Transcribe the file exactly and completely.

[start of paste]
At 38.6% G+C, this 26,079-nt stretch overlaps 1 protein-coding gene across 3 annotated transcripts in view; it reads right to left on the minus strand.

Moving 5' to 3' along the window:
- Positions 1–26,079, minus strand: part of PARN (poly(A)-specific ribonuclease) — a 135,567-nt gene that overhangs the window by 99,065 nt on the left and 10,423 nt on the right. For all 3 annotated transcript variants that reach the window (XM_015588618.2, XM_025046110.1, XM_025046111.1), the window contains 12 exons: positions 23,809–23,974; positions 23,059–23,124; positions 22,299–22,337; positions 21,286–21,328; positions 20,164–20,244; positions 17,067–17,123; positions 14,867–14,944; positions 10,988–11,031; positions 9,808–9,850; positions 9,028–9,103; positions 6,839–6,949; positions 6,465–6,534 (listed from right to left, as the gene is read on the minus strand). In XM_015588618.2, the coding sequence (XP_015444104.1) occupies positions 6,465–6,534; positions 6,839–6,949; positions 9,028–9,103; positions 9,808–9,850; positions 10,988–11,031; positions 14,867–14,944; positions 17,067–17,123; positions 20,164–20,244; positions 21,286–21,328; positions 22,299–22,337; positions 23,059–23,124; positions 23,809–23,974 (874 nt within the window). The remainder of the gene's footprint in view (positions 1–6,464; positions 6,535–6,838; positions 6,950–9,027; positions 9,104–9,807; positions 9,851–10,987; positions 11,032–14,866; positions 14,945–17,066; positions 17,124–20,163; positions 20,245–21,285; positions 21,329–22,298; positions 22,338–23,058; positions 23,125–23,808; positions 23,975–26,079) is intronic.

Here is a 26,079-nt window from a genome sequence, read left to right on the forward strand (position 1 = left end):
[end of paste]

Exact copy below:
At 38.6% G+C, this 26,079-nt stretch overlaps 1 protein-coding gene across 3 annotated transcripts in view; it reads right to left on the minus strand.

Moving 5' to 3' along the window:
- Positions 1–26,079, minus strand: part of PARN (poly(A)-specific ribonuclease) — a 135,567-nt gene that overhangs the window by 99,065 nt on the left and 10,423 nt on the right. For all 3 annotated transcript variants that reach the window (XM_015588618.2, XM_025046110.1, XM_025046111.1), the window contains 12 exons: positions 23,809–23,974; positions 23,059–23,124; positions 22,299–22,337; positions 21,286–21,328; positions 20,164–20,244; positions 17,067–17,123; positions 14,867–14,944; positions 10,988–11,031; positions 9,808–9,850; positions 9,028–9,103; positions 6,839–6,949; positions 6,465–6,534 (listed from right to left, as the gene is read on the minus strand). In XM_015588618.2, the coding sequence (XP_015444104.1) occupies positions 6,465–6,534; positions 6,839–6,949; positions 9,028–9,103; positions 9,808–9,850; positions 10,988–11,031; positions 14,867–14,944; positions 17,067–17,123; positions 20,164–20,244; positions 21,286–21,328; positions 22,299–22,337; positions 23,059–23,124; positions 23,809–23,974 (874 nt within the window). The remainder of the gene's footprint in view (positions 1–6,464; positions 6,535–6,838; positions 6,950–9,027; positions 9,104–9,807; positions 9,851–10,987; positions 11,032–14,866; positions 14,945–17,066; positions 17,124–20,163; positions 20,245–21,285; positions 21,329–22,298; positions 22,338–23,058; positions 23,125–23,808; positions 23,975–26,079) is intronic.

Here is a 26,079-nt window from a genome sequence, read left to right on the forward strand (position 1 = left end):